The 5th District. Courtesy of Virginia Supreme Court.

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Almost a week after Josh Throneburg, an ordained minister and small-business owner from Charlottesville, claimed the nomination as the Democratic candidate in Virginia’s 5th congressional district to take on Rep. Bob Good, a Republican from Campbell County, in November, his primary opponent Andy Parker formally conceded after reviewing some of the disputed petitions that disqualified his campaign from making the ballot. 

“I was looking forward to a spirited primary and campaign against Good this fall, but to my great disappointment our campaign did not meet the technical requirements to be on the primary ballot,” Parker said in a statement released on Monday. “I want to thank the thousands of Virginians and supporters across America who stood with me.” 

The Henry County resident became a nationally known gun control advocate after his daughter Alison, a reporter with CBS affiliate WDBJ in Roanoke, and her photographer Adam Ward were shot to death live on camera in 2015 by a former station employee while conducting an interview at Smith Mountain Lake in Moneta.

Parker launched his campaign at the end of January and since his announcement he raised almost $200,000 and built a large social media presence with more than 60,000 followers on Twitter. Although some political observers saw him as a high profile candidate able to pose a serious challenge to Good, a staunch supporter of former President Donald Trump and a believer in the “Big Lie” promoting the conspiracy that Democrats had stolen the 2020 election, he failed to submit the 1,000 valid signatures required to be on the ballot for the party’s June 21 primary. 

Patricia Harper-Tunley, Democratic Party of Virginia Committee Chair for the 5th congressional district, told Cardinal News last week that Parker’s campaign had submitted a total of 1,093 petitions, of which 937 were certified under the rules set by the Virginia Department of Elections.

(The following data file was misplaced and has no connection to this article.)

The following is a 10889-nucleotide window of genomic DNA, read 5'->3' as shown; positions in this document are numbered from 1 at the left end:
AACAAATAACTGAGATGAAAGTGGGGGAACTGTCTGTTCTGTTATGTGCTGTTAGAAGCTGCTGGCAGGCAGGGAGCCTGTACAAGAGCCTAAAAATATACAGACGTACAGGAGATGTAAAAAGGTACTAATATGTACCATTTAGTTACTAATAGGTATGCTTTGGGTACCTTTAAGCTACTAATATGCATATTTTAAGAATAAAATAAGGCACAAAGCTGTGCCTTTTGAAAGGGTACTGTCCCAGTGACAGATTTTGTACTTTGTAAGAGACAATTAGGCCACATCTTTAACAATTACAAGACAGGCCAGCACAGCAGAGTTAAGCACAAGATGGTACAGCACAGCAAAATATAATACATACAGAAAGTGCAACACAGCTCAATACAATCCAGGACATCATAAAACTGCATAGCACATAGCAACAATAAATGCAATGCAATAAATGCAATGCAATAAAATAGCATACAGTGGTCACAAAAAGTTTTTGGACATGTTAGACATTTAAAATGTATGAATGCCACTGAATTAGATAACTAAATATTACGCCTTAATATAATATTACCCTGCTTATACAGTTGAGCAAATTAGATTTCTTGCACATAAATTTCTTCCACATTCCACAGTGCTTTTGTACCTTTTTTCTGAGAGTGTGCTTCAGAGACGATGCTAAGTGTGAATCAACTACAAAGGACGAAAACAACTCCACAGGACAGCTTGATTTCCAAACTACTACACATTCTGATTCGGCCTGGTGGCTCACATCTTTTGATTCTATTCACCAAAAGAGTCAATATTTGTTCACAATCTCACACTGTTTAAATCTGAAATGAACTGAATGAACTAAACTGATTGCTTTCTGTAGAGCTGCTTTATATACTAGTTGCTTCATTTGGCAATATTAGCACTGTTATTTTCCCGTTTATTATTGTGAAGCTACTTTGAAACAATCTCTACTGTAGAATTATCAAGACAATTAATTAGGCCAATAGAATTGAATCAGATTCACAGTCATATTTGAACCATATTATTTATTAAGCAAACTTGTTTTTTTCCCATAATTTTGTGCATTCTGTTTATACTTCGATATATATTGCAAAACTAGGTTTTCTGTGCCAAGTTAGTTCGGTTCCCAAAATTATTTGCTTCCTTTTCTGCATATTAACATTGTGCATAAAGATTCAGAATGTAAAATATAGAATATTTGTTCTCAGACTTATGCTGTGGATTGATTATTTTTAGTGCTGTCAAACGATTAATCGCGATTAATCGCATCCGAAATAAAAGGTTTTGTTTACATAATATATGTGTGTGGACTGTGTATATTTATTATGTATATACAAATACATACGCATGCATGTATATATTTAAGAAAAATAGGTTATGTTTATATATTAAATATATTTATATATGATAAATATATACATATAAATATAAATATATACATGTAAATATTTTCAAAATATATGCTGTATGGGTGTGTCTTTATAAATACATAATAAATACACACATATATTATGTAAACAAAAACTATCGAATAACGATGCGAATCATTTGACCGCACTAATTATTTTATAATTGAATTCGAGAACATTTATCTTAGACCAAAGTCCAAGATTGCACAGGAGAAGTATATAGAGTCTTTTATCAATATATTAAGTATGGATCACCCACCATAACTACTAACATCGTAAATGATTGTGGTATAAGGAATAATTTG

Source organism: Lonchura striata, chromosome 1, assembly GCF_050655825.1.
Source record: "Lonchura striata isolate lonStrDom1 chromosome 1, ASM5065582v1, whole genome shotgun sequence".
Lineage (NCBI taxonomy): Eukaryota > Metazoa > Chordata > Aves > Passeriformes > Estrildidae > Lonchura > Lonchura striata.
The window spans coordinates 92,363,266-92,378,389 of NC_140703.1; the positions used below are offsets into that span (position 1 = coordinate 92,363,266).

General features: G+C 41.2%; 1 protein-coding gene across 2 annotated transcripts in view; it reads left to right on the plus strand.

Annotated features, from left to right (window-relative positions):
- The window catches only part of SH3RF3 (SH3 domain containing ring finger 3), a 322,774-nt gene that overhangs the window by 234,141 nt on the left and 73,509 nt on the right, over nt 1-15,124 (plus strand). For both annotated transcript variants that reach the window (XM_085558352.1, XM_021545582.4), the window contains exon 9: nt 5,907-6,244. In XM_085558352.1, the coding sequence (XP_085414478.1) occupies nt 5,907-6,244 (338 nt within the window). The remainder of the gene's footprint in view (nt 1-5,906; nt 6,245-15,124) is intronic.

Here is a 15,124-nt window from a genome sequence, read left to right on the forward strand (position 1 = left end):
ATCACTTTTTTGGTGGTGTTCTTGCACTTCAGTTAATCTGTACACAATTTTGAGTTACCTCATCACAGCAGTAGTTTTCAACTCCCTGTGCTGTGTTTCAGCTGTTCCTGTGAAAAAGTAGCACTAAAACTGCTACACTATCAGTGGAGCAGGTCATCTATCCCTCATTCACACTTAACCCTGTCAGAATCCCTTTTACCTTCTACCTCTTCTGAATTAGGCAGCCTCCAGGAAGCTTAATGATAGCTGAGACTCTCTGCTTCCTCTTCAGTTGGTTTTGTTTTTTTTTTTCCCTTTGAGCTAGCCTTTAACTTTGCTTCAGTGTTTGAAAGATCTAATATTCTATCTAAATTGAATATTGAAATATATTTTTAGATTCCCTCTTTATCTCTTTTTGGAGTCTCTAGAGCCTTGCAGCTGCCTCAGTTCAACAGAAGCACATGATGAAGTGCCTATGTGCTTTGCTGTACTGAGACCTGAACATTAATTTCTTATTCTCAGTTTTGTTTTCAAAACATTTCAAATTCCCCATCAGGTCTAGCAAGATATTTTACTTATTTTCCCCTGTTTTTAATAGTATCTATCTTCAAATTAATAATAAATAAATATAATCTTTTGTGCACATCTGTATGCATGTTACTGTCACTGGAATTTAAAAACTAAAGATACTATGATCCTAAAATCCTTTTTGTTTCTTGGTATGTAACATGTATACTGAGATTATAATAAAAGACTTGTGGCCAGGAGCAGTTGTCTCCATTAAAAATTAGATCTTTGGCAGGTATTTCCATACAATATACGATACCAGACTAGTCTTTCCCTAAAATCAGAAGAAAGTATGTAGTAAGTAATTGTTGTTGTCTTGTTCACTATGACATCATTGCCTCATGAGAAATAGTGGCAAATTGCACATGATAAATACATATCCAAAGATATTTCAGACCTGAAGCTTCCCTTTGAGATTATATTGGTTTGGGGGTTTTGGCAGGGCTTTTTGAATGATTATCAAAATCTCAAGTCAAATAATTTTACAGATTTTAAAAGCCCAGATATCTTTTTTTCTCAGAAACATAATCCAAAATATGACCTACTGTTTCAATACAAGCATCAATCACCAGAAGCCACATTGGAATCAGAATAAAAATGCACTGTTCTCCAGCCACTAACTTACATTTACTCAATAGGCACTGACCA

The rejected petitions were signed but lacked the matching addresses, and others were signed by people not residing in the 5th district, Harper-Tunley said, adding that a committee of five individuals reviewed the signatures several times to get to 1,000. “Unfortunately that didn’t happen,” she said.

Parker initially refused to acknowledge the committee’s finding and vowed to challenge his disqualification. “As allotted by Virginia election law, we are taking a few days to perform a forensic audit of our petition signatures. When that is complete, we will explore our options,” he said in a text message on Wednesday. 

But the Democrat has since learned that his challenge to Throneburg’s nomination would be futile. “I congratulate Josh Throneburg, the Democratic nominee for Congress in Virginia’s 5th District,” Parker said in his statement Monday. “I will do what I can to help Josh defeat Bob Good, a Trumper extremist who does not reflect the values of the people of VA-5.”

Parker also said that he wants to remain politically active and plans to use his national profile to support other Virginia Democrats in their congressional campaigns. “I will continue to work on behalf of progressive causes and Democratic candidates in 2022 and beyond,” he said.

Markus Schmidt

Markus Schmidt is a reporter for Cardinal News. Reach him at markus@cardinalnews.org.